Mental health representation in the context of this discourse refers to how mental health issues and persons with mental health challenges are portrayed in Nollywood films. The Nollywood industry has been key to the way people with mental health issues are viewed and treated in the Nigerian society. Thanks to the grand acceptance Nollywood films have received since its inception as replacement in Nigerian homes to Indian and Chinese movies.
Growing up watching Nollywood films, the impression I got about people with mental health issues was that they are aggressive, dangerous, and people who should be dreaded. The image movies like Living in Bondage, NNEKA the pretty serpent, painted of the mentally disturbed was that of one who is cursed, an anathema that should be treated with disdain, flogged, held in chains and dehumanised. This appalling attitude has ruled the Nigerian society over the years and the blame for this is largely shared by Nollywood.
I remember one low budget movie I wrote, co directed and featured in some years back, ‘Ndi Ara Igbo’, showing on YouTube, where we portrayed smoking of marijuana as a gateway to madness thereby discouraging its use. Still, I must confess that this movie did not really do justice to the true relationship between marijuana and mental health. I only succeeded in re-enforcing the popular notions, though misleading, about marijuana and mental health while ignoring the medical uses as well as the constructive uses of the hemp plant. Of course, the movie was intended to discourage drug abuse but looking back, I would have added some pieces of knowledge, especially scientifically based to the script. This would have helped generate the right conversations that would address drug abuse and positive use of Indian hemp. That would have been more impactful.
Moving on, I would say that in recent time the Nollywood industry has evolved in no small way from those ABC days of film making. The likes of Damilola Orimogunje, Mo Abudu, Kunle Afolayan, Toyin Ibrahim, Emem Isong, etcetera have really shown what a serious business of agenda setting, movie making is. And they have not slurred in portraying mental conditions as they should be addressed, aiding the advancement of the masses’ mindset in this regard.
Take for instance the 2020 Netflix movie, For Maria: Ebun Pataki. This movie did a decent job at portraying postpartum depression, a condition that has sadly been handled poorly by many Nigerian household due to poor knowledge of what it is all about. Study has shown that one in seven women experiences postpartum depression. This by implication means that there is a tendency someone close to you has suffered it or will suffer it. Someone close to me, my wife actually, suffered it so I could so relate to the movie when I saw it. It is a condition whose symptoms might include insomnia, loss of appetite, intense irritability and difficulty bonding with one’s baby. In this movie, For Maria: Ebun Pataki, a lady named Derin (played by Meg Otanwa) went through untold pain while delivering her baby and as a result found it difficult to bond with her baby. She also gave her husband, Fola, a hard time but Fola (played by Gabriel Afolayan) was a dutiful husband who weathered the stormy phase with a show of unconditional love to his wife while showing signs he understood what was wrong with his wife.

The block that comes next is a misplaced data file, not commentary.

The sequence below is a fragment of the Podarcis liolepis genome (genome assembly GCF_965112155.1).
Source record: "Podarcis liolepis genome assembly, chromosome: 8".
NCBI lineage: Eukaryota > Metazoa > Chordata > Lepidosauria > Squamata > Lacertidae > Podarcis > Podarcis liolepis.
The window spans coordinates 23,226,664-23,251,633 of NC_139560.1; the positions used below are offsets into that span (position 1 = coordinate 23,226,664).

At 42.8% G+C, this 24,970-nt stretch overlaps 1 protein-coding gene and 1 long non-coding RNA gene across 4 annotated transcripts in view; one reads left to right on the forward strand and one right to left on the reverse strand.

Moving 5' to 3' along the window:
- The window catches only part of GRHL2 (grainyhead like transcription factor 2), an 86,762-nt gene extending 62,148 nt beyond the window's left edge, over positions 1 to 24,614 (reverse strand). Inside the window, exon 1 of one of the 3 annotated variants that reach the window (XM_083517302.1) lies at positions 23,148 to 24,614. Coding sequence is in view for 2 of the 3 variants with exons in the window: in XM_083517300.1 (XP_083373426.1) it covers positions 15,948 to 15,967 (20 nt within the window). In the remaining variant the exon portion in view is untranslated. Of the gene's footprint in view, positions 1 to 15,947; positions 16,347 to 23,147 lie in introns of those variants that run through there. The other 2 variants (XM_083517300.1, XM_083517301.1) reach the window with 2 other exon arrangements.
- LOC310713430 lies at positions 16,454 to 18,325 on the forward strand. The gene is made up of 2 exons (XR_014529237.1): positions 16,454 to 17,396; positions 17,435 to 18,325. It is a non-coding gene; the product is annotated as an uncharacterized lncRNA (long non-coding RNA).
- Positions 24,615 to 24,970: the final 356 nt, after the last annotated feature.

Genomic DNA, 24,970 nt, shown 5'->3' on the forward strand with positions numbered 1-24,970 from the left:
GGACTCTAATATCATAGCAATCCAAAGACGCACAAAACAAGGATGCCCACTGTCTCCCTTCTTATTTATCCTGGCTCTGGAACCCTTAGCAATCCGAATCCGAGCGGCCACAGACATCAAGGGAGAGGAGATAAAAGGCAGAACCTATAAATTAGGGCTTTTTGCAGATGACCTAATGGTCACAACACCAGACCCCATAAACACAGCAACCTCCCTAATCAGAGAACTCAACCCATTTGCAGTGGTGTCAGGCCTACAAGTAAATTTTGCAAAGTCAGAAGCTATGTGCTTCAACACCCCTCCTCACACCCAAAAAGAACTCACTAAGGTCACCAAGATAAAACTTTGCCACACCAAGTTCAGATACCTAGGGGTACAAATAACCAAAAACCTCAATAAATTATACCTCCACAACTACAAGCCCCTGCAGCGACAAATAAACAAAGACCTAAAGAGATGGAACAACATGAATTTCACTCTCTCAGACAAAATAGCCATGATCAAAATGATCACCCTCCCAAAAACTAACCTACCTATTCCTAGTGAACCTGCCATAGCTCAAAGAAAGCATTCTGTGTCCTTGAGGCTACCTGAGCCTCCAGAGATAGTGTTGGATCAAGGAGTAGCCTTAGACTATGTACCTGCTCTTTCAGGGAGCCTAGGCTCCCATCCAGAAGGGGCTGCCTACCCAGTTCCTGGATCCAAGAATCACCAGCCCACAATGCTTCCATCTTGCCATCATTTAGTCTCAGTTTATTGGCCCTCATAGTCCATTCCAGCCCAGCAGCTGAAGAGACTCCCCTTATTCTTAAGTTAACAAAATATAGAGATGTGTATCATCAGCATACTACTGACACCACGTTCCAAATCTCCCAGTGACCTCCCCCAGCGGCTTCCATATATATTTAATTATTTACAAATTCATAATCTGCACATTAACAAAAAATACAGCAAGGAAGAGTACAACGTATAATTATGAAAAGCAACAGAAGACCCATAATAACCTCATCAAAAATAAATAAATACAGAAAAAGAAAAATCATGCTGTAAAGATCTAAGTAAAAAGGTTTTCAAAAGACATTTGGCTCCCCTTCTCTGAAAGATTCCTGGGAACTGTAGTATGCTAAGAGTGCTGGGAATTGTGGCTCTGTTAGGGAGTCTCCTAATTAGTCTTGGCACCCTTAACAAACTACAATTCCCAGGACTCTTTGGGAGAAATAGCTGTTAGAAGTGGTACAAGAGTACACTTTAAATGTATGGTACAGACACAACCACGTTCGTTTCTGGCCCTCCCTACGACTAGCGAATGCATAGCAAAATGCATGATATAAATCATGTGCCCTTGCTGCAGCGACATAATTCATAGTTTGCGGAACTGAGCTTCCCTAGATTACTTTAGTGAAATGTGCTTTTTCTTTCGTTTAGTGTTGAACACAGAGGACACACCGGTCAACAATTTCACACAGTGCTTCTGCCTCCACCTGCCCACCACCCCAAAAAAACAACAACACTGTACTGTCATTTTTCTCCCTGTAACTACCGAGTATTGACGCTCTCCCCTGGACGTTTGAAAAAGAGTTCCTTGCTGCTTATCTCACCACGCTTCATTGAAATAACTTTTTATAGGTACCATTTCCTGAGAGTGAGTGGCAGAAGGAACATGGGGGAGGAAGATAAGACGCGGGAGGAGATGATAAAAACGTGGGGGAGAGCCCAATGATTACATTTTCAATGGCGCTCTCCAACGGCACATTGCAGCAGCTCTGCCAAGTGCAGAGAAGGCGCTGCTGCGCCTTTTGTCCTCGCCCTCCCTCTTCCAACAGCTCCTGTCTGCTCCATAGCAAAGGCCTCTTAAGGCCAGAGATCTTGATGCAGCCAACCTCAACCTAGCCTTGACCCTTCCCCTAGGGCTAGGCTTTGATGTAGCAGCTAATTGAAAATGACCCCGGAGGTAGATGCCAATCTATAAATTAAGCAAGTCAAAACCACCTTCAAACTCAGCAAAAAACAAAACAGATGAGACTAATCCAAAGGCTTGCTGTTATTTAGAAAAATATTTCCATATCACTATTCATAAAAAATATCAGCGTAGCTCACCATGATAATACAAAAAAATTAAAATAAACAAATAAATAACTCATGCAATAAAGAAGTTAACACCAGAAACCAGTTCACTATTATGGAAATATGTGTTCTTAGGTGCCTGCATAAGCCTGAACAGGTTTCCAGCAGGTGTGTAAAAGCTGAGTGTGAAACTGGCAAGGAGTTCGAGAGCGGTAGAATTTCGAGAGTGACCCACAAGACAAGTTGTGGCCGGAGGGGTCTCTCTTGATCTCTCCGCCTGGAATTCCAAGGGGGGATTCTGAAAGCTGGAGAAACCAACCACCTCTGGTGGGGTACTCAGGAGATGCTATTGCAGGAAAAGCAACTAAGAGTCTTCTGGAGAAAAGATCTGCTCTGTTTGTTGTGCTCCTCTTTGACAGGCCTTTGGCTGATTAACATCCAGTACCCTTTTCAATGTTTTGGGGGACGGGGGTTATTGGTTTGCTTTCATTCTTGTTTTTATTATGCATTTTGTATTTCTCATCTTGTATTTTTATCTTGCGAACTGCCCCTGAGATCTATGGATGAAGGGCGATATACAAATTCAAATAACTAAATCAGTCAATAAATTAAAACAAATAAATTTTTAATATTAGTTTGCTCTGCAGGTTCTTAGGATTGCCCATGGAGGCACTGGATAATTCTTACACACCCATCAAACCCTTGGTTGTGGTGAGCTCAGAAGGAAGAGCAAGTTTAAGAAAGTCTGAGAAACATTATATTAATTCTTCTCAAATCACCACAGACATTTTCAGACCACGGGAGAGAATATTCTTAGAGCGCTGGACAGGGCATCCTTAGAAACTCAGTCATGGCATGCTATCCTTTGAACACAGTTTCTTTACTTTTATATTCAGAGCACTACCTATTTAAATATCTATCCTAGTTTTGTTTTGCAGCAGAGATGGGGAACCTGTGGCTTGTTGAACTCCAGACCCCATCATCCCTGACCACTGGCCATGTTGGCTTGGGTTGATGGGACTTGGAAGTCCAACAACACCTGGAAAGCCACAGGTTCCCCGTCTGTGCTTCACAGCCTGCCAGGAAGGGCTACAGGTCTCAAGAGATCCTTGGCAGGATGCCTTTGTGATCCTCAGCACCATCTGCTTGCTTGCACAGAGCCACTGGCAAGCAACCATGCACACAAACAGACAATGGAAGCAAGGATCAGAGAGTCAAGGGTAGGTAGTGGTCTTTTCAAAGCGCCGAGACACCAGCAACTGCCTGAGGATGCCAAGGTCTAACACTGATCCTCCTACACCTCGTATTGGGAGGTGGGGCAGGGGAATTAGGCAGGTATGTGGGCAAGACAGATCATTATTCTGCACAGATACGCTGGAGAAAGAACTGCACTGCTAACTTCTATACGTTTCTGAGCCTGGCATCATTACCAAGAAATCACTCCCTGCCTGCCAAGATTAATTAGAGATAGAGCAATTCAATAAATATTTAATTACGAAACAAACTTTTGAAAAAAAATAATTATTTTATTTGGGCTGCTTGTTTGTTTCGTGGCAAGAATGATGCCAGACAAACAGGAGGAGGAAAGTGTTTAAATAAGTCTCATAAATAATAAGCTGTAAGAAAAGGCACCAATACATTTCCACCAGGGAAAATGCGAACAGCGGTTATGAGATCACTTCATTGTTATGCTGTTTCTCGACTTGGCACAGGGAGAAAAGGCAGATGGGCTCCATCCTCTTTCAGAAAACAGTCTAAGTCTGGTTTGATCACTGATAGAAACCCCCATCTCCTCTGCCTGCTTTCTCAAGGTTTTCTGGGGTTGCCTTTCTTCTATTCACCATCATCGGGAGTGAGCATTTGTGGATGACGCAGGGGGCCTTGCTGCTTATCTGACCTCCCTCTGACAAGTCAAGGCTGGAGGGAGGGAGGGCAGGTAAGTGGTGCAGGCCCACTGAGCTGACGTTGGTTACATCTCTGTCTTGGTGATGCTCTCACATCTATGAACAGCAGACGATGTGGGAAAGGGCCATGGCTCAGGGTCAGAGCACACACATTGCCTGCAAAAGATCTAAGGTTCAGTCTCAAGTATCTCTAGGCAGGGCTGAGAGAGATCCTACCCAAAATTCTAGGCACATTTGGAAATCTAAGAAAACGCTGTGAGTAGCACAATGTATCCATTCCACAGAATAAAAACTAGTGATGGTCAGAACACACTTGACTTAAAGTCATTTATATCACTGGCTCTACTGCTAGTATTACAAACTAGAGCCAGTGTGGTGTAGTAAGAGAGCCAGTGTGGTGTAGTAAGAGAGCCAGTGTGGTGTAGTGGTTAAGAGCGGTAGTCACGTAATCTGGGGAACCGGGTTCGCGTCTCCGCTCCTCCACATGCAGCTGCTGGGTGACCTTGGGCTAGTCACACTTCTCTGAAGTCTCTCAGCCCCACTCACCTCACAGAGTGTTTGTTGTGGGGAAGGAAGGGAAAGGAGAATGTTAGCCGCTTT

Another movie that is worthy of note is Her Perfect Life, a short movie directed by Mo Abudu. This is an instructive movie about a lady, Onajide Johnson Ibrahim, whose life seemed so perfect, but is suffering from depression which gives her suicidal thoughts. This is a lady who seemed to have a perfect career, perfect home and perfect looks. A far effort is made by Abudu to explore what could trigger one who seemingly has everything going for him or her to suffer depression; a highly underestimated mental condition in Nigeria.
There is also this short movie, Oga John, written by Oje Ojeaga, the CEO of Up in the Sky Ltd, a leading storytelling agency in Nigeria. Oga John explores the mental condition, Obsessive Compulsive Disorder. This ten minutes movie looked at the frustration one suffering from such condition could face in a place like Lagos. Now, Obsessive Compulsive Disorder is a mental condition characterized by excessive thoughts (obsessions) that lead to repetitive behaviours (compulsions), unreasonable thoughts and fears. I, however believe that ten minutes was not enough to address this novel mental condition.
I dare say that this genre of movie making is still in its nascent stage in Nollywood. I therefore encourage film makers and budding screenwriters to research more in the area of mental conditions in the Nigerian environment, especially as it concerns rehabilitation and management. This will go a long way in redressing many misconceptions and poor attitude given to persons suffering from some of these conditions.
The people believe so much in the messages, subliminal and all, passed using the media. Nigerians tend to believe so much in movie and tend to be influenced by Nollywood as much as if not more than they are influenced by the news tabloid. In fact, the whole idea behind media is for promoting ideologies. Mental conditions are still a very grey area in the consciousness of Nigerians and this is especially given the tendency of the average Nigerian to give religious-based colourations to certain mental conditions. This is the reason for the wrong diagnosis of various mental conditions and resultant inefficiency of our society in handling persons with pronounced mental concerns. The onus lies on Nollywood film makers to rise to the occasion, heighten the tempo of exploration into the various mental conditions which are prevalent in our society and thereby highlighting the proper approach to them both by the patients and by society.